But Hancock doesn’t sound as much like Neil Young as he does Woody Guthrie. The spirit of the original Dust Brother (sorry, I stole that line from Billy Bragg) is evident throughout War and Peace, as if he heard the call years ago when Steve Earle sang, “Come back, Woody Guthrie” in his song “Christmas in Washington.”

(Strange Woody detour: At one of President Bush’s Albuquerque appearances during the 2004 campaign, a recorded marching-band version of “This Land Is Your Land” played after Bush’s speech. “They’re playing a song by a real communist,” I told a Republican friend there. He thought I was crazy. Maybe so, but I was right.)

For those unfamiliar with Hancock, he’s probably the least-known of the three original Flatlanders. But while he’s not as recognizable as Joe Ely or Jimmie Dale Gilmore, he’s easily the best and most consistent songwriter of the three.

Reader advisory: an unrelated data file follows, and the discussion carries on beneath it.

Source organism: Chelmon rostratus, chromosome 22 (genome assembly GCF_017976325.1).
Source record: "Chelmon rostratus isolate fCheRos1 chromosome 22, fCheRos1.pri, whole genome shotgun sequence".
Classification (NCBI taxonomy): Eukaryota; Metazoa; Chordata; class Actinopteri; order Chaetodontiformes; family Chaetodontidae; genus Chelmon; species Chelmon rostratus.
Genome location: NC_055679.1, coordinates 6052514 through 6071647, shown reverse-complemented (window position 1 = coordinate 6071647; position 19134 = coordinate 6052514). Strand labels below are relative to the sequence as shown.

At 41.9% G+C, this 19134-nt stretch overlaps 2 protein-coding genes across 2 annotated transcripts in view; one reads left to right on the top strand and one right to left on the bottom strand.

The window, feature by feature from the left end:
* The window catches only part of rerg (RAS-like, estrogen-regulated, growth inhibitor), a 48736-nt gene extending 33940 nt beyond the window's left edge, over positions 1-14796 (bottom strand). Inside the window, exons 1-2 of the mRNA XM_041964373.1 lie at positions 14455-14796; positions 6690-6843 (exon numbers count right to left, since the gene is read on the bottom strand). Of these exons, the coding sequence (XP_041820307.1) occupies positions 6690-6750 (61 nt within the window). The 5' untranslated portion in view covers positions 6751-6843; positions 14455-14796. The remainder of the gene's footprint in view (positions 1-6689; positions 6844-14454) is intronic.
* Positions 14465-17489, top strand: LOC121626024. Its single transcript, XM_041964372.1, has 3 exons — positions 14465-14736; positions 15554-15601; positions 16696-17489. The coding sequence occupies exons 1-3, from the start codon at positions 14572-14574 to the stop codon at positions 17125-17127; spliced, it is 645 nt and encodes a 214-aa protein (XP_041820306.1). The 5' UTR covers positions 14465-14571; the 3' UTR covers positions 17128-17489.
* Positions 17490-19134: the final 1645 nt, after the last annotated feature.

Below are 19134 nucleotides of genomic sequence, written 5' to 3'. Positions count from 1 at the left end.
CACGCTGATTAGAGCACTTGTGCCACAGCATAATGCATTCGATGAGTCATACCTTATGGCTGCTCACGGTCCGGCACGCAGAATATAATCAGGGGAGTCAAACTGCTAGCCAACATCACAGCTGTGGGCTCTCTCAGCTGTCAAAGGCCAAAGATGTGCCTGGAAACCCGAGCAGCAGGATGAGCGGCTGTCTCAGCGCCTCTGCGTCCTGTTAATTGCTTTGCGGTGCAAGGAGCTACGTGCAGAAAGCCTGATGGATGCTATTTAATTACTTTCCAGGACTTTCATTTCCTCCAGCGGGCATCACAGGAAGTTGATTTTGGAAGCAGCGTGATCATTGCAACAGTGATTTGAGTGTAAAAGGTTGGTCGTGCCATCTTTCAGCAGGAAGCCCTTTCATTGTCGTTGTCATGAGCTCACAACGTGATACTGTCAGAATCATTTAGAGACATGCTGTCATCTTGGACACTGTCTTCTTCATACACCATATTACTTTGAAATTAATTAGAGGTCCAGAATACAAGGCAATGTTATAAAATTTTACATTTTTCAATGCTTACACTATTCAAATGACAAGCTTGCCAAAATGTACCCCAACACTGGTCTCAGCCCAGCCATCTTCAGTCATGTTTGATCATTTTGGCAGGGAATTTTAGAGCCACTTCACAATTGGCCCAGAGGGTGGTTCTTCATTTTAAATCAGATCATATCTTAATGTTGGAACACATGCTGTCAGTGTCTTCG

Hancock alludes to the upcoming election in the last verse of “Cast the Devils Out.” But the final song, a nearly eight-minute saga called “That Great Election Day,” casts the election not as a choice between candidates but as a choice between “who’s gonna be the master and who’s gonna be the slave?”

Butch puts in a plug for paper ballots with the lyrics “Don’t let ‘em count the votes with some man-made machine/... Mark your ballots on a piece of paper and count ‘em all by hand.” But the meat of the song is when he sings, “I ain’t a gonna vote for man nor beast who’s full of lies and fear, on that day on that great election day.”

So vote. It don’t cost a dime.

War and Peace is available through Waterloo Records, , or Miles of Music.

What the heck: It's been a long time since I've had the excuse to post my Butch Hancock rafting photo. This is a 1995 trip on the Rio Grande. The photo is taken on the "Race Course" near Pilar. Butch is holding one of the oars. I'm the drenched walrus in the front.